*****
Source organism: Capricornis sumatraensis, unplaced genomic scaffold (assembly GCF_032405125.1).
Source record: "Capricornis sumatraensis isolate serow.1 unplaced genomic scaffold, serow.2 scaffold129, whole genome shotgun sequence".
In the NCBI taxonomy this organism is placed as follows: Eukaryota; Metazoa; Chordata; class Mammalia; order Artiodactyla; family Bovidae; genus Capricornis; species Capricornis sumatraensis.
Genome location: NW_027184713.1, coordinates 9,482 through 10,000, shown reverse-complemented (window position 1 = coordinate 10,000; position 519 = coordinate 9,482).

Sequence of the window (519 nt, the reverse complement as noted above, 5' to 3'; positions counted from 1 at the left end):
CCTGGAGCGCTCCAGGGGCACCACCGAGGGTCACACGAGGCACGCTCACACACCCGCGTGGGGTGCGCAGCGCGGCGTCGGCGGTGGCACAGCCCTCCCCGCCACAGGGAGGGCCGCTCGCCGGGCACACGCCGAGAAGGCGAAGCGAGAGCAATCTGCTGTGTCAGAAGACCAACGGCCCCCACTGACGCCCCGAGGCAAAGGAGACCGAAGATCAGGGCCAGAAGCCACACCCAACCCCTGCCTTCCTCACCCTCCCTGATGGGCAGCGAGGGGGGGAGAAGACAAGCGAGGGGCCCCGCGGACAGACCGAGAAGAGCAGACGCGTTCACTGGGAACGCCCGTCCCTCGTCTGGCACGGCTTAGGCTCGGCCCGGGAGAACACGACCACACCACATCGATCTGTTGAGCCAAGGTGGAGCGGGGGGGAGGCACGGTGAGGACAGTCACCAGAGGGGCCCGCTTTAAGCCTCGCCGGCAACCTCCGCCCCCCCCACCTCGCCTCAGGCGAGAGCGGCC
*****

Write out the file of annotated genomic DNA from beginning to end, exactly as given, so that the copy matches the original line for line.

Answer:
Source organism: Capricornis sumatraensis, unplaced genomic scaffold (assembly GCF_032405125.1).
Source record: "Capricornis sumatraensis isolate serow.1 unplaced genomic scaffold, serow.2 scaffold129, whole genome shotgun sequence".
In the NCBI taxonomy this organism is placed as follows: Eukaryota; Metazoa; Chordata; class Mammalia; order Artiodactyla; family Bovidae; genus Capricornis; species Capricornis sumatraensis.
Genome location: NW_027184713.1, coordinates 9,482 through 10,000, shown reverse-complemented (window position 1 = coordinate 10,000; position 519 = coordinate 9,482).

Sequence of the window (519 nt, the reverse complement as noted above, 5' to 3'; positions counted from 1 at the left end):
CCTGGAGCGCTCCAGGGGCACCACCGAGGGTCACACGAGGCACGCTCACACACCCGCGTGGGGTGCGCAGCGCGGCGTCGGCGGTGGCACAGCCCTCCCCGCCACAGGGAGGGCCGCTCGCCGGGCACACGCCGAGAAGGCGAAGCGAGAGCAATCTGCTGTGTCAGAAGACCAACGGCCCCCACTGACGCCCCGAGGCAAAGGAGACCGAAGATCAGGGCCAGAAGCCACACCCAACCCCTGCCTTCCTCACCCTCCCTGATGGGCAGCGAGGGGGGGAGAAGACAAGCGAGGGGCCCCGCGGACAGACCGAGAAGAGCAGACGCGTTCACTGGGAACGCCCGTCCCTCGTCTGGCACGGCTTAGGCTCGGCCCGGGAGAACACGACCACACCACATCGATCTGTTGAGCCAAGGTGGAGCGGGGGGGAGGCACGGTGAGGACAGTCACCAGAGGGGCCCGCTTTAAGCCTCGCCGGCAACCTCCGCCCCCCCCACCTCGCCTCAGGCGAGAGCGGCC